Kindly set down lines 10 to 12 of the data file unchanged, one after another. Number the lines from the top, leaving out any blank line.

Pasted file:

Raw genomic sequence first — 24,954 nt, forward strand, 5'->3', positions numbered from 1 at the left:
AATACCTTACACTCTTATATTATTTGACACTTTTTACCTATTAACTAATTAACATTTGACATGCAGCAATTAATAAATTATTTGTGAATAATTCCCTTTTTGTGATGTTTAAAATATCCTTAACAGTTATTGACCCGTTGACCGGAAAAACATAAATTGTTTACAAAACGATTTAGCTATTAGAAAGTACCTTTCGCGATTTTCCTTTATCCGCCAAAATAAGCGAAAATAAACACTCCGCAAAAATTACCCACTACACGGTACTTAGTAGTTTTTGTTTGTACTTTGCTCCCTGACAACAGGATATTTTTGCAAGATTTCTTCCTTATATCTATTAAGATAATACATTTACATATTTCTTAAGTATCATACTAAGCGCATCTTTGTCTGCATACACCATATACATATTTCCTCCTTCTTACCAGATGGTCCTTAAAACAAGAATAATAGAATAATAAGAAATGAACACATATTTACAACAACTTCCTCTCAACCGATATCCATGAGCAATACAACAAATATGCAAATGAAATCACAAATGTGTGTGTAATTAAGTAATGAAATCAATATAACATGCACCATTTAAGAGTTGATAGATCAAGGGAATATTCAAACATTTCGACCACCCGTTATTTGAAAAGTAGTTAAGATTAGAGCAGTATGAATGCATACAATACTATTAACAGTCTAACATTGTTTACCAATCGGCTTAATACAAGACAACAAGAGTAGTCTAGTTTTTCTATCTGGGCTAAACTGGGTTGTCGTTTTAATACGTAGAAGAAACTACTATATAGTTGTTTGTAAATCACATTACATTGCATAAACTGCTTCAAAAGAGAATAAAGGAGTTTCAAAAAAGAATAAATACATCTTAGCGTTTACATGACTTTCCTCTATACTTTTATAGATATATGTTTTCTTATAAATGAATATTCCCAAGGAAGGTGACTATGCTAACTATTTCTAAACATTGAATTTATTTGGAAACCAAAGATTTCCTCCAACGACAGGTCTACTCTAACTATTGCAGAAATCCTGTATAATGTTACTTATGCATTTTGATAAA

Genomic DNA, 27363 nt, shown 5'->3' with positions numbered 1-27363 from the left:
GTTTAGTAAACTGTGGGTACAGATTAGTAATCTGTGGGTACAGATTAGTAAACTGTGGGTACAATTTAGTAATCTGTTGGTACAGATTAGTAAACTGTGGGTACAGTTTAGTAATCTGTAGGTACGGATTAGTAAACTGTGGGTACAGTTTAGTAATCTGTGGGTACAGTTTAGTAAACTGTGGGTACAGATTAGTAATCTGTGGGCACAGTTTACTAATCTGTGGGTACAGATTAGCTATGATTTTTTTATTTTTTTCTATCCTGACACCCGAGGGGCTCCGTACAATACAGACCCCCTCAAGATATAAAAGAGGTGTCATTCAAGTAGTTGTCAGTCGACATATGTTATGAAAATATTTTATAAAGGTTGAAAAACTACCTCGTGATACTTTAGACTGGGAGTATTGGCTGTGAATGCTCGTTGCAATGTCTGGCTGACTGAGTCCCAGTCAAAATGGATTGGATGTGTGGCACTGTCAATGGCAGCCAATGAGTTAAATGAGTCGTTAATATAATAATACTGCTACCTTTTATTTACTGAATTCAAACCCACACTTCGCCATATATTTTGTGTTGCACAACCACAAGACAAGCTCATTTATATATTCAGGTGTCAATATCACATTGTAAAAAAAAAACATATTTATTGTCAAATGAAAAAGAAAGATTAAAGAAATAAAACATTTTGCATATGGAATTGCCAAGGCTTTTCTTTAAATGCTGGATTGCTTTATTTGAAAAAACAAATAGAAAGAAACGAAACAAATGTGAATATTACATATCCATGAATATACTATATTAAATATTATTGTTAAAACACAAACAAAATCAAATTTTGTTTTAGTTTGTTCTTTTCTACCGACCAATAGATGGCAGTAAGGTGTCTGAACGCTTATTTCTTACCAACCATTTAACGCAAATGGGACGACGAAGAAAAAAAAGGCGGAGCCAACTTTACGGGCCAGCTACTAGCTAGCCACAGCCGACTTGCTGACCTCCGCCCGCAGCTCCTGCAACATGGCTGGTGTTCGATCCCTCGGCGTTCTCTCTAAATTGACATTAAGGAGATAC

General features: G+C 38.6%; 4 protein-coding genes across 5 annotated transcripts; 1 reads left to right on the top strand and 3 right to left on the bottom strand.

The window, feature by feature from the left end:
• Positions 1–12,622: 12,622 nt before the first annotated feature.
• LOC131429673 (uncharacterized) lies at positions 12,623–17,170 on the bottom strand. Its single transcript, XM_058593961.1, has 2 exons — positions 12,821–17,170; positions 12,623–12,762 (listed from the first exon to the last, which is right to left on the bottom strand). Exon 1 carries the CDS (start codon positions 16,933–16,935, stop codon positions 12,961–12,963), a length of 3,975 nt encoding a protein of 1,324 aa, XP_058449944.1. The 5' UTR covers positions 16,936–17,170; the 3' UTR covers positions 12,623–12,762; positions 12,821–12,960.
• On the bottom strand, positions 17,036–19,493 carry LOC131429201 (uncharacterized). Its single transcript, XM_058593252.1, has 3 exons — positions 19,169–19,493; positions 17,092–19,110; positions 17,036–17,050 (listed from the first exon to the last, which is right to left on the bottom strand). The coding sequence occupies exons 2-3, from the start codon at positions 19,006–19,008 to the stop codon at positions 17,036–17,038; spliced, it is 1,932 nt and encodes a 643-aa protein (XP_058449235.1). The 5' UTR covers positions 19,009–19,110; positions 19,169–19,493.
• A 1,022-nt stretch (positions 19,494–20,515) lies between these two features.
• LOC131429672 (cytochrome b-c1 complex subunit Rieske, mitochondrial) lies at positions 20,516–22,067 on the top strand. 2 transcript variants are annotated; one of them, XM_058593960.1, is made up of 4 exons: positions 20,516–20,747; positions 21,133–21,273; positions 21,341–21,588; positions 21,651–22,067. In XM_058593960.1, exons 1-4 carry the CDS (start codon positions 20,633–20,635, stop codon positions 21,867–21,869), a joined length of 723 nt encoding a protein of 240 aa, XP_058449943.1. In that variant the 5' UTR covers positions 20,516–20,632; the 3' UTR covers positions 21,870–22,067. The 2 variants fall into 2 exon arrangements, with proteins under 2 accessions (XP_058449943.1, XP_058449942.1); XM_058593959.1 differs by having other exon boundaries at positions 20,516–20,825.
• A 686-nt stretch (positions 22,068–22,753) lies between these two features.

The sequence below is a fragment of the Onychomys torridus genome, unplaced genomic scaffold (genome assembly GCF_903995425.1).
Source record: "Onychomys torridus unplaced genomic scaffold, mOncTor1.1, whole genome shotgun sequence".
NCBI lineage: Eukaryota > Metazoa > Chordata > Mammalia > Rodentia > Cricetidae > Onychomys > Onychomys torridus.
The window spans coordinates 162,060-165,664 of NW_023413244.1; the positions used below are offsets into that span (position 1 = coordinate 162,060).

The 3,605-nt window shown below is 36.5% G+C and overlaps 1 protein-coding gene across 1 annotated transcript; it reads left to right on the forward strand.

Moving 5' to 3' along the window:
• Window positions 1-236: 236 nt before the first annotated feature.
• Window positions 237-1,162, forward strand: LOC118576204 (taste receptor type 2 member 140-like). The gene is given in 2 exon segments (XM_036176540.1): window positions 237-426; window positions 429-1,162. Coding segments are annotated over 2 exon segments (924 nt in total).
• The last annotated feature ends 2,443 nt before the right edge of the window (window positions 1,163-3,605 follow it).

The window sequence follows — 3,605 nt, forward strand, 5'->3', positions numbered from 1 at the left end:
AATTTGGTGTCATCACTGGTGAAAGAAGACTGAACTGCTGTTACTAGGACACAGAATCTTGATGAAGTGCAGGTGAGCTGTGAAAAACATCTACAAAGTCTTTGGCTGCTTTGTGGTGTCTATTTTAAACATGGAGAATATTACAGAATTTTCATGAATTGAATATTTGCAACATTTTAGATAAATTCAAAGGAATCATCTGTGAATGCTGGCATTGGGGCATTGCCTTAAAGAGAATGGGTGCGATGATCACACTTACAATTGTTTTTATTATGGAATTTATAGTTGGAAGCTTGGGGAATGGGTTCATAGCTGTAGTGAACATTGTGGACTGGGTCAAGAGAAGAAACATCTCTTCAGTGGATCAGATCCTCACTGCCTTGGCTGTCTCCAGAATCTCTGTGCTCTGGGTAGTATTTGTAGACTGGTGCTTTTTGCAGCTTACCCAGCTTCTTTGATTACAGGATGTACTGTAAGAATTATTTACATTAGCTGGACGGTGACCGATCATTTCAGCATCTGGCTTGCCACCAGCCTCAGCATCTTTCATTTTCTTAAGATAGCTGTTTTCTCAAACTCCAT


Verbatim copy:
• A 1,022-nt stretch (positions 19,494–20,515) lies between these two features.
• LOC131429672 (cytochrome b-c1 complex subunit Rieske, mitochondrial) lies at positions 20,516–22,067 on the top strand. 2 transcript variants are annotated; one of them, XM_058593960.1, is made up of 4 exons: positions 20,516–20,747; positions 21,133–21,273; positions 21,341–21,588; positions 21,651–22,067. In XM_058593960.1, exons 1-4 carry the CDS (start codon positions 20,633–20,635, stop codon positions 21,867–21,869), a joined length of 723 nt encoding a protein of 240 aa, XP_058449943.1. In that variant the 5' UTR covers positions 20,516–20,632; the 3' UTR covers positions 21,870–22,067. The 2 variants fall into 2 exon arrangements, with proteins under 2 accessions (XP_058449943.1, XP_058449942.1); XM_058593959.1 differs by having other exon boundaries at positions 20,516–20,825.
• A 686-nt stretch (positions 22,068–22,753) lies between these two features.